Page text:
128 Slices
Medium 9781603442015

Texas Rivers and Tributaries

Ken W Kramer Texas A&M University Press ePub

I HAVE photographed the living waters of Texas for over twenty years, but at the beginning of my photography career I was more interested in places like the North Rim of the Grand Canyon and the mysterious slot canyons of southeastern Utah. I took pictures in Texas only when I stopped to rest during the long trips out west. But as the good images piled up, I found the streams and springs of my home state, from the West Fork of the Frio River or the wetlands of Aransas Wildlife Refuge to the Neches River bottomlands and the watery canyons of Big Bend Ranch State Park, to be the most extraordinary places of all. And I know there is much more to be found on private land, like a waterfall I have seen in deep East Texas that has never been photographed and doesn’t even have a name.

Yet just as Edward Curtis photographed the “vanishing Indians” one hundred years ago, I sense that I am photographing the vanishing waters of Texas. The Rio Grande in Big Bend is now more like the “Rio Poco,” the Middle Fork of the Pease River has dried up, and Jacob’s Well in the Hill Country stopped flowing for the first time in 2000. Larry McKinney, in his 1973 essay “Troubled Water,” states that “of the original 31 large springs (in Texas), only 17 remain. None of those springs stopped flowing because of natural causes.”

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Medium 9781574416565

The Family Album

Byrd M. Williams IV University of North Texas Press ePub

WALKING INTO THIS ARCHIVE is to walk among the dead. Many I knew and many I am just getting to know through their words and faces, but now I am one of the last remaining survivors in this Borgesian library of images. It was fiendishly comical when I noticed the irony of what has taken place: Middle class transubstantiation. Instead of bread and wine turning into the body and blood of Christ, four generations of my forebears’ bodies and blood have turned into paper and silver.

For me, photography is about death. It didn't used to be, but I'm sixty-four and everybody in the room is dead and I can't remember why I was so obsessed with saving their lives in two-dimensional facsimile. Perhaps all these years I have been trying to nail down what Ian McEwen refers to as our brief spark of consciousness.

It was never about the money; I could have done better mowing lawns. There was always this urgency about it: save all historic buildings, remember all the faces, stand on all the street corners, save everybody's toilet, share my experience with posterity, I was alive goddammit.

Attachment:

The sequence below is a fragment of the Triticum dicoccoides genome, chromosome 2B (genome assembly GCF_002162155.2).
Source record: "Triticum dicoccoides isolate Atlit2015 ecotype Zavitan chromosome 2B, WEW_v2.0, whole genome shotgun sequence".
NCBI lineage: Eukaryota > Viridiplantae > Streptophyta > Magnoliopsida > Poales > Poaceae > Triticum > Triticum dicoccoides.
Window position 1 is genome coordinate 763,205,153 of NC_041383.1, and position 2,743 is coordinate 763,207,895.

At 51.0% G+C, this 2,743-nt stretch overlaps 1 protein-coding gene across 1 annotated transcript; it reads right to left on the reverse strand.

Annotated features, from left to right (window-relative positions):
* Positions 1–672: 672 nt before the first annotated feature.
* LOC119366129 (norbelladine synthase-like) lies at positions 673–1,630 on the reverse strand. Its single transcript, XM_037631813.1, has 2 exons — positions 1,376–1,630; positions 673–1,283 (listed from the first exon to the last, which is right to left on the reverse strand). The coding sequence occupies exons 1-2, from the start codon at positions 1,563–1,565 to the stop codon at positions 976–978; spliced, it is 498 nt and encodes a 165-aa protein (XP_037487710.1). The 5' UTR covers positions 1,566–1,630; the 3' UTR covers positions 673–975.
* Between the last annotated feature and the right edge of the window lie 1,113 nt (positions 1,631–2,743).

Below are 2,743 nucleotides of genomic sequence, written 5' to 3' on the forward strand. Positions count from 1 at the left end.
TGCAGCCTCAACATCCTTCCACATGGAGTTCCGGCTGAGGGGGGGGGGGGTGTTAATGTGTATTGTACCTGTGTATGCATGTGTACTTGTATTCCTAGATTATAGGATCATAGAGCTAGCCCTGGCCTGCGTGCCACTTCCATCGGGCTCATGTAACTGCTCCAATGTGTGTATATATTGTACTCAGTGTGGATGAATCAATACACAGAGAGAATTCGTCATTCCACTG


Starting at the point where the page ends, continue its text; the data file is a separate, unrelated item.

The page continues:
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Medium 9781607321927


Michael A. Amundson University Press of Colorado ePub

1903 & 2008


1. #613 Bird’s-eye view of Cody

GPS coordinates: 44 31.373n, 109 03.523w

The road to Yellowstone begins in Cody, and this view is a classic Stimson shot. As with many of his town photographs, Stimson composed this one from a nearby hill to give the viewer a “bird’s-eye” view of the town. The vantage point is the north side of Cody’s upper bench below the current community building. The photo looks to the northwest, with Heart Mountain on the right horizon, the Shoshone River in the center, and Rattlesnake Mountain to the left. The absence of the far distant mountains attests to the fact that Stimson’s dry-plate emulsions were very sensitive to blue light; thus they are washed out in his image. Stimson’s shot was taken in the early morning, as evidenced by the well-lit right walls and the long shadows. The lack of any trees taller than a person allows one to see into every property.

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Medium 9780892726301

chapter six THE STATE BIRD

Silliker, Bill Down East Books ePub

In winter, chickadees roam in small flocks, searching bark crannies for cocoons, spider eggs, and dormant insects.

Splaaatt! Something hit the window hard. The day was bright and sunny, but very cold. I looked out the big picture window onto the deck and confirmed that a bird had flown headfirst into its reflective glare, despite the hanging ornaments intended to warn birds away.

The chickadee lay motionless on the wooden deck. It was on its back, feet pointed toward the sky. That didn

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Medium 9780253019561

15 Reminders of the Past

Malcolm L. Fleming Indiana University Press ePub

Outside of the Adolf Hitler Sportsplatz looking rather bare without the great gilt swastika framed in oak leaves that topped its center.

Nürnberg, Ger—8 July ’45

One side of the huge open amphitheater that was one of the foremost prewar Nazi Party meeting places. Now renamed Soldiers Field and used for the GI Olympics and 3d Army baseball finals.

Nürnberg, Ger—8 July ’45

GIs relax in courtyard of the castle Wachsenburg. Though originally built in 933 AD by monks, this castle has been restored several times and is now the official Museum of German Wars—1600 thru World War I.

Near Gotha, Ger—9 June ’45

Strictly candid. I’m perched on the wall of a tower getting a nice all-over shot of castle towers. ’Twas one of the Drei Gleichen. Lt. Rosenmann is holding the tripod in place. Another guy was holding me for awhile.

Near Gotha, Ger—9 June ’45

Lt. Rosenmann and me view the ruins of Burg Gleichen from atop one of its towers. This castle was built in the 1000s. The best preserved part is the eerie network of underground passages and dungeons.

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